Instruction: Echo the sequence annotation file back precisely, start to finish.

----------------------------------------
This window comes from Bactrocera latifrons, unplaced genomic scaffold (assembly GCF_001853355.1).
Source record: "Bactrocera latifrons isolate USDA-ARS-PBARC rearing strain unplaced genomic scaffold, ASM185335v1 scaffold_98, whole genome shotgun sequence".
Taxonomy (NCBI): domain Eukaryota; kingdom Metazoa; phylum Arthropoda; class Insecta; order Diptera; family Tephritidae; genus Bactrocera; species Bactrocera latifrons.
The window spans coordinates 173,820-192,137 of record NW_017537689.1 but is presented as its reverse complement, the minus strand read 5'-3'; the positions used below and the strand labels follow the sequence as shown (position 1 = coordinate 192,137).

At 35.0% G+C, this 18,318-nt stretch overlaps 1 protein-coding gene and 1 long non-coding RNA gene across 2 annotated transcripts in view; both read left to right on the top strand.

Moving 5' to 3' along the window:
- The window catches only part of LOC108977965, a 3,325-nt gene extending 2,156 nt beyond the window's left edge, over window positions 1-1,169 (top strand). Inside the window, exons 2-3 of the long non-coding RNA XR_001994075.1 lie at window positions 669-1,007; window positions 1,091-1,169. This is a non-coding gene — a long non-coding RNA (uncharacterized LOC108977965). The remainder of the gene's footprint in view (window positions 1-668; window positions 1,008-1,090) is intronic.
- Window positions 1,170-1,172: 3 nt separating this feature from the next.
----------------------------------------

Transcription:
This window comes from Bactrocera latifrons, unplaced genomic scaffold (assembly GCF_001853355.1).
Source record: "Bactrocera latifrons isolate USDA-ARS-PBARC rearing strain unplaced genomic scaffold, ASM185335v1 scaffold_98, whole genome shotgun sequence".
Taxonomy (NCBI): domain Eukaryota; kingdom Metazoa; phylum Arthropoda; class Insecta; order Diptera; family Tephritidae; genus Bactrocera; species Bactrocera latifrons.
The window spans coordinates 173,820-192,137 of record NW_017537689.1 but is presented as its reverse complement, the minus strand read 5'-3'; the positions used below and the strand labels follow the sequence as shown (position 1 = coordinate 192,137).

At 35.0% G+C, this 18,318-nt stretch overlaps 1 protein-coding gene and 1 long non-coding RNA gene across 2 annotated transcripts in view; both read left to right on the top strand.

Moving 5' to 3' along the window:
- The window catches only part of LOC108977965, a 3,325-nt gene extending 2,156 nt beyond the window's left edge, over window positions 1-1,169 (top strand). Inside the window, exons 2-3 of the long non-coding RNA XR_001994075.1 lie at window positions 669-1,007; window positions 1,091-1,169. This is a non-coding gene — a long non-coding RNA (uncharacterized LOC108977965). The remainder of the gene's footprint in view (window positions 1-668; window positions 1,008-1,090) is intronic.
- Window positions 1,170-1,172: 3 nt separating this feature from the next.